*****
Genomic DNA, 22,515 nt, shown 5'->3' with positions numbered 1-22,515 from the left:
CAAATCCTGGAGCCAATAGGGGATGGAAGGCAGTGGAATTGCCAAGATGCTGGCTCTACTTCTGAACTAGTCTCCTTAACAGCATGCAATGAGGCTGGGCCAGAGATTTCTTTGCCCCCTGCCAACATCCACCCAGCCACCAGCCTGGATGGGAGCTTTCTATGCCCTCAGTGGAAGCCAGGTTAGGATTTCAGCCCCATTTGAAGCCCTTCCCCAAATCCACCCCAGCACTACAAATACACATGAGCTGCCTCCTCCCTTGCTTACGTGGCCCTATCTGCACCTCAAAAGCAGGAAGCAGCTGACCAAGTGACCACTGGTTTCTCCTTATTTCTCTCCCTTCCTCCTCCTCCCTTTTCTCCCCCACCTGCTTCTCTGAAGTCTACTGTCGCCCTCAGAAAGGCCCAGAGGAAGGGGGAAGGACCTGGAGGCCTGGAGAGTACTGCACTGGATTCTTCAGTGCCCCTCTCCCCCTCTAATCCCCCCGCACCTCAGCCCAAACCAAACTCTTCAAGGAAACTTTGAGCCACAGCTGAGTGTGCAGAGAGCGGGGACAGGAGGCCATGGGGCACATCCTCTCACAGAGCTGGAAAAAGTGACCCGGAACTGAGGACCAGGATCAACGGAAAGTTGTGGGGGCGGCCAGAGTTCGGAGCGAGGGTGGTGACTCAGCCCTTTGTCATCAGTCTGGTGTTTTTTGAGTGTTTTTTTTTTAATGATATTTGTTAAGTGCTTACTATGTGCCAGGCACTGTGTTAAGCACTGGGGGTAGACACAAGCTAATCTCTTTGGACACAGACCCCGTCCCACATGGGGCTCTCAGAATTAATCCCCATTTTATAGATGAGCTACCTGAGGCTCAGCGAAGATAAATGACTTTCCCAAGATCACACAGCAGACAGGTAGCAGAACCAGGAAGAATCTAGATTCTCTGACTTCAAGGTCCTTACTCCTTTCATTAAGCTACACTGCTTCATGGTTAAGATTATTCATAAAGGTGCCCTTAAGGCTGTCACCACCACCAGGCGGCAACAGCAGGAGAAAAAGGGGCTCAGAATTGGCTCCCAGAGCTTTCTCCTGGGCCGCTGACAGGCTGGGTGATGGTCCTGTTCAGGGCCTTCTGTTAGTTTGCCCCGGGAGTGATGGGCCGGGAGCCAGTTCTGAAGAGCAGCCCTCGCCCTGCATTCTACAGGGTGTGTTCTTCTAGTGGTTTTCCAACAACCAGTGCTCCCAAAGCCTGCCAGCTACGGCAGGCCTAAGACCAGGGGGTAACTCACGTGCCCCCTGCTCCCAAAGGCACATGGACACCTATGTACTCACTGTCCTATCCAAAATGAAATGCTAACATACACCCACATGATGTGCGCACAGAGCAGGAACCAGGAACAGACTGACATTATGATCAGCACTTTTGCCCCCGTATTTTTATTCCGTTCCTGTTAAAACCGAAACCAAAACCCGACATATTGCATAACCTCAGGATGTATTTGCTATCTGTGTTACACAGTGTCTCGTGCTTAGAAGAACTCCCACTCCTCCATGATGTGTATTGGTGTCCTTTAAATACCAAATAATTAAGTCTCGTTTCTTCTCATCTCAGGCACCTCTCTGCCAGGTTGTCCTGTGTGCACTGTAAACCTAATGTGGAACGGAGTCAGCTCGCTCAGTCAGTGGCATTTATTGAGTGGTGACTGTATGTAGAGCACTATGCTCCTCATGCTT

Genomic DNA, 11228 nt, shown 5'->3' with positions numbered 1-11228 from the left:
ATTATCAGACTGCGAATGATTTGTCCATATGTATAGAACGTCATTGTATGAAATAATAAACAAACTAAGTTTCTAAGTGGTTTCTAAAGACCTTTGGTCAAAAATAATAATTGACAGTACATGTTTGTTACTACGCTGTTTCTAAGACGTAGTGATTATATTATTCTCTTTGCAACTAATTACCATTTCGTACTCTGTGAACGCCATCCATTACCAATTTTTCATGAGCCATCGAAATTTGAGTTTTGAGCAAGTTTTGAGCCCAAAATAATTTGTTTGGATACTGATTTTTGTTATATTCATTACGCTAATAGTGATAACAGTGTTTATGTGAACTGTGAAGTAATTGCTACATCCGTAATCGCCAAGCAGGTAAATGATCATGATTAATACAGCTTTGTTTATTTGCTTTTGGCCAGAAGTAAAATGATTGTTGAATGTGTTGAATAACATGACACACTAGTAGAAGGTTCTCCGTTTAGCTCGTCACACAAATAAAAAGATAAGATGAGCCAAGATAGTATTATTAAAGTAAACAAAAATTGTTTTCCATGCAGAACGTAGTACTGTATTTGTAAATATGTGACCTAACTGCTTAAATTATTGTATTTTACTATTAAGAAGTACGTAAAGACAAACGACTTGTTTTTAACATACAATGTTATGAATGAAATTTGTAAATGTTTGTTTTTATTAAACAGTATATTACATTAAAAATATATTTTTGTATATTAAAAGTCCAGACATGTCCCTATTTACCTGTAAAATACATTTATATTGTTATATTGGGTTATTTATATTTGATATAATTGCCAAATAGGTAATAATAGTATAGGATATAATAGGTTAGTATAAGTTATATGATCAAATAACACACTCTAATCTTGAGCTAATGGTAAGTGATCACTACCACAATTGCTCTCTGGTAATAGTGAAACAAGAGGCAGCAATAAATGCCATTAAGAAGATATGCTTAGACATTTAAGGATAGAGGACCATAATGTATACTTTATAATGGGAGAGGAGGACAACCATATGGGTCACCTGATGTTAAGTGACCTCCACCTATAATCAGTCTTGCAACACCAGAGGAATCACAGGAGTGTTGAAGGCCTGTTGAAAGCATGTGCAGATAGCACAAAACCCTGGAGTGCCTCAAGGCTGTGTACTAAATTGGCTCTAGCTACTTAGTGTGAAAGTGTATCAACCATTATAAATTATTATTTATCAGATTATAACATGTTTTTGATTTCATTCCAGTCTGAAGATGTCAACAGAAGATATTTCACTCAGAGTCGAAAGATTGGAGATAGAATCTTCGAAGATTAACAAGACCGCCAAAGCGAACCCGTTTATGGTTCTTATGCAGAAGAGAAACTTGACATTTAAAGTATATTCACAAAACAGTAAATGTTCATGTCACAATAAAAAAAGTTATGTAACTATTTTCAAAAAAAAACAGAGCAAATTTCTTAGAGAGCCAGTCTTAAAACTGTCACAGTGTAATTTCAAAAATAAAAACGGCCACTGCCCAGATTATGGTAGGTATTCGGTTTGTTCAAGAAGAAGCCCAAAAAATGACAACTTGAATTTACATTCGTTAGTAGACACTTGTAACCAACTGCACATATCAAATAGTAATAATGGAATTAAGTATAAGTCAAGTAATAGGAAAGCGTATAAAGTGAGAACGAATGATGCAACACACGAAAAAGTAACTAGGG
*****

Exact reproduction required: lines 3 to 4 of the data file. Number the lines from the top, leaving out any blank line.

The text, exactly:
Genomic DNA, 11228 nt, shown 5'->3' with positions numbered 1-11228 from the left:
ATTATCAGACTGCGAATGATTTGTCCATATGTATAGAACGTCATTGTATGAAATAATAAACAAACTAAGTTTCTAAGTGGTTTCTAAAGACCTTTGGTCAAAAATAATAATTGACAGTACATGTTTGTTACTACGCTGTTTCTAAGACGTAGTGATTATATTATTCTCTTTGCAACTAATTACCATTTCGTACTCTGTGAACGCCATCCATTACCAATTTTTCATGAGCCATCGAAATTTGAGTTTTGAGCAAGTTTTGAGCCCAAAATAATTTGTTTGGATACTGATTTTTGTTATATTCATTACGCTAATAGTGATAACAGTGTTTATGTGAACTGTGAAGTAATTGCTACATCCGTAATCGCCAAGCAGGTAAATGATCATGATTAATACAGCTTTGTTTATTTGCTTTTGGCCAGAAGTAAAATGATTGTTGAATGTGTTGAATAACATGACACACTAGTAGAAGGTTCTCCGTTTAGCTCGTCACACAAATAAAAAGATAAGATGAGCCAAGATAGTATTATTAAAGTAAACAAAAATTGTTTTCCATGCAGAACGTAGTACTGTATTTGTAAATATGTGACCTAACTGCTTAAATTATTGTATTTTACTATTAAGAAGTACGTAAAGACAAACGACTTGTTTTTAACATACAATGTTATGAATGAAATTTGTAAATGTTTGTTTTTATTAAACAGTATATTACATTAAAAATATATTTTTGTATATTAAAAGTCCAGACATGTCCCTATTTACCTGTAAAATACATTTATATTGTTATATTGGGTTATTTATATTTGATATAATTGCCAAATAGGTAATAATAGTATAGGATATAATAGGTTAGTATAAGTTATATGATCAAATAACACACTCTAATCTTGAGCTAATGGTAAGTGATCACTACCACAATTGCTCTCTGGTAATAGTGAAACAAGAGGCAGCAATAAATGCCATTAAGAAGATATGCTTAGACATTTAAGGATAGAGGACCATAATGTATACTTTATAATGGGAGAGGAGGACAACCATATGGGTCACCTGATGTTAAGTGACCTCCACCTATAATCAGTCTTGCAACACCAGAGGAATCACAGGAGTGTTGAAGGCCTGTTGAAAGCATGTGCAGATAGCACAAAACCCTGGAGTGCCTCAAGGCTGTGTACTAAATTGGCTCTAGCTACTTAGTGTGAAAGTGTATCAACCATTATAAATTATTATTTATCAGATTATAACATGTTTTTGATTTCATTCCAGTCTGAAGATGTCAACAGAAGATATTTCACTCAGAGTCGAAAGATTGGAGATAGAATCTTCGAAGATTAACAAGACCGCCAAAGCGAACCCGTTTATGGTTCTTATGCAGAAGAGAAACTTGACATTTAAAGTATATTCACAAAACAGTAAATGTTCATGTCACAATAAAAAAAGTTATGTAACTATTTTCAAAAAAAAACAGAGCAAATTTCTTAGAGAGCCAGTCTTAAAACTGTCACAGTGTAATTTCAAAAATAAAAACGGCCACTGCCCAGATTATGGTAGGTATTCGGTTTGTTCAAGAAGAAGCCCAAAAAATGACAACTTGAATTTACATTCGTTAGTAGACACTTGTAACCAACTGCACATATCAAATAGTAATAATGGAATTAAGTATAAGTCAAGTAATAGGAAAGCGTATAAAGTGAGAACGAATGATGCAACACACGAAAAAGTAACTAGGG